I also use mc when I wish to examine the contents of a  .tar  or  .tar.bz2  file I've downloaded. Just click on
the file to highlight it, hit enter, and you can navigate through the file system and view the files at will.

Offline Lee

  • Hero Member
  • *****
  • Posts: 645
    • My Core wiki user page
Re: What File Manager should be used?
« Reply #19 on: October 23, 2012, 10:31:31 AM »
Quote
If it's a generation thing then I must be out of touch with mine (unless 25 is old now? That would be scary)... I interact with linux (mostly ubuntu) servers every day, and have never felt the need for a better UI than the command line. I installed cygwin on my windows dekstop just so I could have a linux-ish command line to interact with my files!

Bad news... you're old.  :)  I'm 50 and I've done the same command line and Cygwin thing, though I'm lazy enough that I  still use a file manager much of the time (even though it sometimes gets in the way).  Emelfm2 is a good program, even with a few UI quirks and outright bugs.  At work, I refer to Cygwin as a "scripting engine" instead of a "linux-ish command line" because the company has been working -so- hard to get off of that nasty old Unix platform and onto Windows.  Truth be told, I would have kept Cygwin on my PC but off of the servers if it weren't for the scripting capabilities.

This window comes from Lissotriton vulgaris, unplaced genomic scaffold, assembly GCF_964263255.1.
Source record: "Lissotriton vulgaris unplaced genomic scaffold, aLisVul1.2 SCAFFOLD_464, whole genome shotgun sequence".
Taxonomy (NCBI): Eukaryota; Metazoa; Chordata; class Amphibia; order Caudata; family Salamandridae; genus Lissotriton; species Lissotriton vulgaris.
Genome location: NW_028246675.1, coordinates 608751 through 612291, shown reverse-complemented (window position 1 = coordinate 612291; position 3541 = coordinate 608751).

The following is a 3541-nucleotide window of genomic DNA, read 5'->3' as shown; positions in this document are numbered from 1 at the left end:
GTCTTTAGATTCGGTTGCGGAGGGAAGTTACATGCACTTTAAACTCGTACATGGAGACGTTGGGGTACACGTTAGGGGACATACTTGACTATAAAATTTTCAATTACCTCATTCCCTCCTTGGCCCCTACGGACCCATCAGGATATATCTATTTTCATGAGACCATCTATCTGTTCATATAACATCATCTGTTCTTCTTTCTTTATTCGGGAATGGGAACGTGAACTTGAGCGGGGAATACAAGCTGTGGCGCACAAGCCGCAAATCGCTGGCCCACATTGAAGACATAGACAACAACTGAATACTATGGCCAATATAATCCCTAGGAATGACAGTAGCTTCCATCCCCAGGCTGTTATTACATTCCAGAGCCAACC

32 bit core4.7.7, Xprogs, Xorg-7.6, wbar, jwm  |  - Testing -
PPR, data persistence through filetool.sh          |  32 bit core 8.0 alpha 1
USB Flash drive, one partition, ext2, grub4dos  | Otherwise similar

Offline Yleisajattelija

  • Full Member
  • ***
  • Posts: 175
Re: What File Manager should be used?
« Reply #20 on: November 01, 2012, 06:59:31 AM »
I use to be original "command line" person on PC world.  I agree with roberts that simple basic system commands should be enough.

But on unix, of course, nothing really works.

a) Different shells. Never know whats commands are implemented on this shell, and command are always just slightly different, so never know what happens with this time/-switch
b) Onestly, does someone always type "find / -iname what-was-to-find" ? Just too meny keys to push!
c) Switch/parameter corruption. With every command you have 100577000 swithes available, 3 really needed and other will crash the system when used.
d) Extrabad documentation. And those man-pages are more criminal action than help!

Emelfm has good idas, too complex configuration and search is missing (why there is no search?).

Currently I'm using emlfm and mc for search.

Offline bmarkus

  • Administrator
  • Hero Member
  • *****
  • Posts: 7183
    • My Community Forum
Re: What File Manager should be used?
« Reply #21 on: November 01, 2012, 07:17:36 AM »
Yleisajattelija@

It is clear, LINUX is not for you. If you are unhappy with it, do not use.
Béla
Ham Radio callsign: HA5DI

"Amateur Radio: The First Technology-Based Social Network."

Offline ananix

  • Full Member
  • ***
  • Posts: 174
Re: What File Manager should be used?
« Reply #22 on: November 01, 2012, 08:02:17 AM »
I use to be original "command line" person on PC world.  I agree with roberts that simple basic system commands should be enough.